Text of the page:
It was interesting how serious the movie took itself. I don’t mind that really because honestly this wave of self aware horror really is getting old. It’s almost as if you can’t make a cheesy movie without making sure you’re winking to the audience every five minutes.

As I said before the best thing Independent horror has to offer audiences are more “out there” concepts. I don’t think a day goes by that I don’t get into a conversation with people about how much they dislike all the remakes, prequels and sequels that Hollywood churns out. Some people go so far as to say that creativity doesn’t exist in cinema. My flat response to that is that maybe you’re just watching the wrong movies. Sv Bell and Blackflag Pictures have made something that blends a lot of horror elements together and did it well and is a worthy addition to the growing genre of “things that randomly kill people”. Crawler is a hell of an entertaining ride that you should check out.

A Little Bit Zombie (Who brings hooker boots to a weekend at the cottage?)

Posted in Horror Showcase, Updates with tags , , , , , , , on May 24, 2012 by splatterpictures

Horror and comedy is a tricky formula to get right, many times there can be too much of one and not enough of the other. Recently I was able to check out the Ottawa premier of A Little Bit Zombie, a slickly written and well produced little-big Indie-horror, home grown (well my home) in Canada.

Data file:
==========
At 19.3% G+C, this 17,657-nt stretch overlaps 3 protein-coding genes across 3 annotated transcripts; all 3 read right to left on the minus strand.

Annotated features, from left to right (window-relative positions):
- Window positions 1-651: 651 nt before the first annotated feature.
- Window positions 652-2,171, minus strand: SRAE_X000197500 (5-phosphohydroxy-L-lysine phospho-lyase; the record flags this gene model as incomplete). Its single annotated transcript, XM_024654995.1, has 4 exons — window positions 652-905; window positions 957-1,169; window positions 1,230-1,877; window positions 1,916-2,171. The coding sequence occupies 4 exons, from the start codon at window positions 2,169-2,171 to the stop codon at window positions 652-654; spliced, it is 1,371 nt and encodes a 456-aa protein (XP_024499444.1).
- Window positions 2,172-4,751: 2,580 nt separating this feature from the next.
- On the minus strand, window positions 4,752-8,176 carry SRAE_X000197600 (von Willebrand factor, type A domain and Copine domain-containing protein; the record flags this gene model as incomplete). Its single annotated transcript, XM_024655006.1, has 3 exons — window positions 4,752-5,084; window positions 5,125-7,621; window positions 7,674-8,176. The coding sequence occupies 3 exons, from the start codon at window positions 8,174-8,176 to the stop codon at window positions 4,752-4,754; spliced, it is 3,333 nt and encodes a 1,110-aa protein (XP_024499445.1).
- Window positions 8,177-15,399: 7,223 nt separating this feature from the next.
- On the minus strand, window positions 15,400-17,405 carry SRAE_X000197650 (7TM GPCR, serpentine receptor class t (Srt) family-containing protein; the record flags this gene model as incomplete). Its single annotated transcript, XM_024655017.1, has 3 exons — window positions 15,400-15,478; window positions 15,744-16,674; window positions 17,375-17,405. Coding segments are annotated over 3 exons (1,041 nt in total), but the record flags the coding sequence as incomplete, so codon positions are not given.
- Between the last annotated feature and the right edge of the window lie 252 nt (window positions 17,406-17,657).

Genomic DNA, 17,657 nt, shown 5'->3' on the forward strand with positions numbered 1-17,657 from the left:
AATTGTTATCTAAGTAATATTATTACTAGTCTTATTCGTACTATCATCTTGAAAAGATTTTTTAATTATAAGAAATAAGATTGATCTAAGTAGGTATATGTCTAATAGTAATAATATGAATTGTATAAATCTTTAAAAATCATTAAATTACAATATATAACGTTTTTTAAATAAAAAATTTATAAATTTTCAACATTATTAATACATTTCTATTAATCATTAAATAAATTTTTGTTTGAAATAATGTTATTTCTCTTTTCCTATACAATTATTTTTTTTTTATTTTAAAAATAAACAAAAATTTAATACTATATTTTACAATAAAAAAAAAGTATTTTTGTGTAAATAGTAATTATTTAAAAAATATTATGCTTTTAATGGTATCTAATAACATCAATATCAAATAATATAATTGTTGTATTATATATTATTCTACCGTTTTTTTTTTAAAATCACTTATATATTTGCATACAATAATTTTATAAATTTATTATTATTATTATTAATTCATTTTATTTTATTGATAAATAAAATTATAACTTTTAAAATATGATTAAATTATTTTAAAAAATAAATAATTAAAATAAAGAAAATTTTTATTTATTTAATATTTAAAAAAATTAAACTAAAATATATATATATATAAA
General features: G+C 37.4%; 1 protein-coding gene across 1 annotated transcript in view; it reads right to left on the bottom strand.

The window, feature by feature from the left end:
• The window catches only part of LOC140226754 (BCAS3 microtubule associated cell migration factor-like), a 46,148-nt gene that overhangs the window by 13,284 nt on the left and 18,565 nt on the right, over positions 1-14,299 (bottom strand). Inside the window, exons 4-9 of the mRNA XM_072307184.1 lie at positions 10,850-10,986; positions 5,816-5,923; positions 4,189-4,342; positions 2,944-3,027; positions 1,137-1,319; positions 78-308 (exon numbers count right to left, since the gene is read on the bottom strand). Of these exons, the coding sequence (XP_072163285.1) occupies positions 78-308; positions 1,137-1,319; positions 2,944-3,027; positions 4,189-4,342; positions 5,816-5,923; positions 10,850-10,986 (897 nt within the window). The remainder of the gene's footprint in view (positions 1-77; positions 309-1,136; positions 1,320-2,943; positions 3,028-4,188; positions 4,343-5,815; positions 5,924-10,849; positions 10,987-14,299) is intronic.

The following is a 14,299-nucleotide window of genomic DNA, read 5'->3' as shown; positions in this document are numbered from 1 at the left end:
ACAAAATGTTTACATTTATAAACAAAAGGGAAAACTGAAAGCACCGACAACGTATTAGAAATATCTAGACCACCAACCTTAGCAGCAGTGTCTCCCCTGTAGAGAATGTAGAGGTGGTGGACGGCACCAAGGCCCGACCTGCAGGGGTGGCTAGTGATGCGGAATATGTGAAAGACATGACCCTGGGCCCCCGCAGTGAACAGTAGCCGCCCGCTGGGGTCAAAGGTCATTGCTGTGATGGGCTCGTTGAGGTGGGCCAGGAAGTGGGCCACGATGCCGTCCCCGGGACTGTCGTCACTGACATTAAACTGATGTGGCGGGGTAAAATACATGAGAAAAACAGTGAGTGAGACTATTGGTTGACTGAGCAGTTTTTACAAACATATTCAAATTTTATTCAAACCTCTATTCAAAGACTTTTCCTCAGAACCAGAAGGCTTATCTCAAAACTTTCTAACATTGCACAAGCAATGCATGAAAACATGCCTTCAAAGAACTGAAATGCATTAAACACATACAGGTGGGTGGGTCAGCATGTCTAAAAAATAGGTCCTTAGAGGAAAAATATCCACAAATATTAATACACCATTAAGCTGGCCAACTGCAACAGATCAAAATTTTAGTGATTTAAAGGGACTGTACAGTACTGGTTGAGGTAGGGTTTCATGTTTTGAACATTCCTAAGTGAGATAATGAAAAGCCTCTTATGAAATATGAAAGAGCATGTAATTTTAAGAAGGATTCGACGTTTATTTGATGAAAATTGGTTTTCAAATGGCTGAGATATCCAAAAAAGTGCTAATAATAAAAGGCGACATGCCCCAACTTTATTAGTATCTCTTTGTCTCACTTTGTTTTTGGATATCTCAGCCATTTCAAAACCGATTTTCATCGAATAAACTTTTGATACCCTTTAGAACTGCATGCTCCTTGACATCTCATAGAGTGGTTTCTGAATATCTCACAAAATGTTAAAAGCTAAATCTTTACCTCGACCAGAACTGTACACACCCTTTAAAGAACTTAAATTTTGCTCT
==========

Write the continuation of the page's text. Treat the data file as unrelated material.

The film was directed by Thunder Bay, ON native Casey Walker, and brought to us by Cave Panting Pictures and the producers list is as long as my arm because the film was crowd funded which explained to me how it looks so good and managed to snag fantastic actors.

The story is about a soon-to-be-married couple named Steve (Kristopher Turner) and Tina (Crystal Lowe) Tina is the typical perky but overbearing control freak that is dreaming of the perfect wedding while Steve is the mild mannered HR representative that is just looking forward to a quiet and stable life. They head on up to a weekend vacation at the cottage with Steve’s sister (Kristen Hager) and her husband Craig (played by a very buff looking Shawn Roberts). Unknown to the foursome is that a short distance away two professional Zombie hunters, Max and Penelope (Stephen McHattie and Emilie Ullerup respectively), are taking down a small outbreak while one of the undead are bitten by a mosquito. The insect becomes infected and makes its way to the cottage that everyone is vacationing at.

Steve gets bitten by said insect and slowly starts to become infected. He retains his memories and personality, but starts to grow pale and lose the feeling in his body. Of course there is the unfortunate fact that he is unable to eat anything without projectile vomiting. With the hunters hot on his trail and his wedding just a week away, Steve and his family try to cope with the reality that in order to stay sane he’ll have to consume the brains of living humans.